Walnuts may improve your colon health

Eating walnuts may change gut bacteria in a manner that suppresses cancer of the colon, researchers led by UConn Health report in the journal Cancer Prevention Research.

A team of researchers from UConn Health insurance and The Jackson Laboratory for Genomic Medicine discovered that mice that ate 7-10.5 percent of their total calories as walnuts developed fewer colon cancers. The result was most pronounced in male mice, which had 2.three times fewer tumors when fed walnuts within a diet like the typical American’s. That’s equal to a human eating about an ounce of walnuts every day.
“Our results show for the very first time that walnut consumption may reduce colon tumor development,” said Principal Investigator Dr. Daniel W. Rosenberg of UConn Health. “You can find accumulating evidence that eating walnuts may give a variety of benefits related to medical issues like cancer. This study implies that walnuts may become a probiotic to help make the colon healthy also, which offers protection against colon tumors.”
Walnuts are filled with compounds regarded as important nutritionally. They may have the most polyunsaturated essential fatty acids of all commonly eaten tree nuts, as well as the best ratio of omega-3 to omega-6 essential fatty acids, and high degrees of a kind of Vitamin E with anti-cancer properties.
But walnuts aren’t the sum with their chemical parts merely, and it can be all together food that they pack the most important anti-cancer punch against cancer of the colon, the third most usual cancer in the global world. Other studies have shown walnuts have promise warding off diseases linked to lifestyle and diet, including cardiovascular disease, diabetes and neurological disorders.
Rosenberg, a cancer professor and researcher of medicine at UConn Health insurance and Dr. Masako Nakanishi, a study associate in the guts for Molecular Medicine at UConn Health tested the cancer prevention qualities of walnuts on mice fed two different diets. One band of mice ate a typical lab mouse chow, as the other group ate a chow that captured the nutritional profile of the normal American diet. Subsets of both combined groups were supplemented with walnuts.
Interestingly, male mice fed the Western diet fortified with 10.5 percent walnuts showed the best reduction in colon tumors weighed against mice fed no walnuts.
To determine why walnuts were beneficial, the UConn Health team collaborated with Dr. George colleagues and Weinstock with the Jackson Laboratory. Weinstock’s lab took fecal samples from the mice and analyzed the communities of bacteria moving into their digestive tracts. They discovered that walnut consumption tended to push the gut microbiome toward an ecology that was potentially protective against cancer. It isn’t clear just how this works, but there are clues. For instance, previous research shows that some gut bacteria digest fiber into compounds with anti-inflammatory properties which may reduce tumor initiation. The microbiome analyses also reflected interesting dissimilarities between male and female. Males on walnut-free diets tended to obtain less-diverse gut flora than females. Adding walnuts to the diets of male mice brought their microbiomes nearer to those of female mice on either of the diets. Whether this change plays a part in the protection observed in male mice remains to be determined.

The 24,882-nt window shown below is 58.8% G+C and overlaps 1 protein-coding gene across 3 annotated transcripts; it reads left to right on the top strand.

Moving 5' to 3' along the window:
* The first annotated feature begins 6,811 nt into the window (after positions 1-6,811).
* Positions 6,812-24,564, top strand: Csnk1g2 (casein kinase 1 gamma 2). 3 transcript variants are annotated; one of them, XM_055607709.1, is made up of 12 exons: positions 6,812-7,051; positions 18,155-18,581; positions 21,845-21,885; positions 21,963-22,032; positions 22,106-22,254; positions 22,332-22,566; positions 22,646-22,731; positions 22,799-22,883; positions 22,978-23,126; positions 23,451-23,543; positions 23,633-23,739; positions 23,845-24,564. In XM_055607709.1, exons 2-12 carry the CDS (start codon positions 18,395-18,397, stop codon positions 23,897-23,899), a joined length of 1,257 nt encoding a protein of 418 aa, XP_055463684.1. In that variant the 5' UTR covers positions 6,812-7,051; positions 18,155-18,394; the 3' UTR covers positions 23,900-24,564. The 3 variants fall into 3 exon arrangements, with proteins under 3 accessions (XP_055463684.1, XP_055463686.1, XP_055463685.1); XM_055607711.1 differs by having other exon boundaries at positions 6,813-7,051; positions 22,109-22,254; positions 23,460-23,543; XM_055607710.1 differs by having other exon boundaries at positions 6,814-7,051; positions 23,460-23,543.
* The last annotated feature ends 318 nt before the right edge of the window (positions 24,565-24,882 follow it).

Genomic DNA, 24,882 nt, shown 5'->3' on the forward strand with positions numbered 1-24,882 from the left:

As the studies were done only in mice, more testing must be achieved in humans before walnuts can be unequivocally recommended as a cancer-prevention agent. Rosenberg’s group is dealing with a nutritionist and surveying human colonoscopy patients about their diets within an extended term study in humans.
However, Rosenberg isn’t looking forward to the ultimate word. Right now even, he says, “I make an effort to eat walnuts every day.”
He adds: “We’re worked up about future studies where we are able to check out food consumption patterns to observe how these results connect with humans.”
This research was supported partly by the California Walnut Commission (CWC) and the American Institute for Cancer Research.

Explore further:
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More info:
M. Nakanishi et al, Ramifications of walnut consumption on colon carcinogenesis and microbial community structure, Cancer Prevention Research (2016). DOI: 10.1158/1940-6207.CAPR-16-0026

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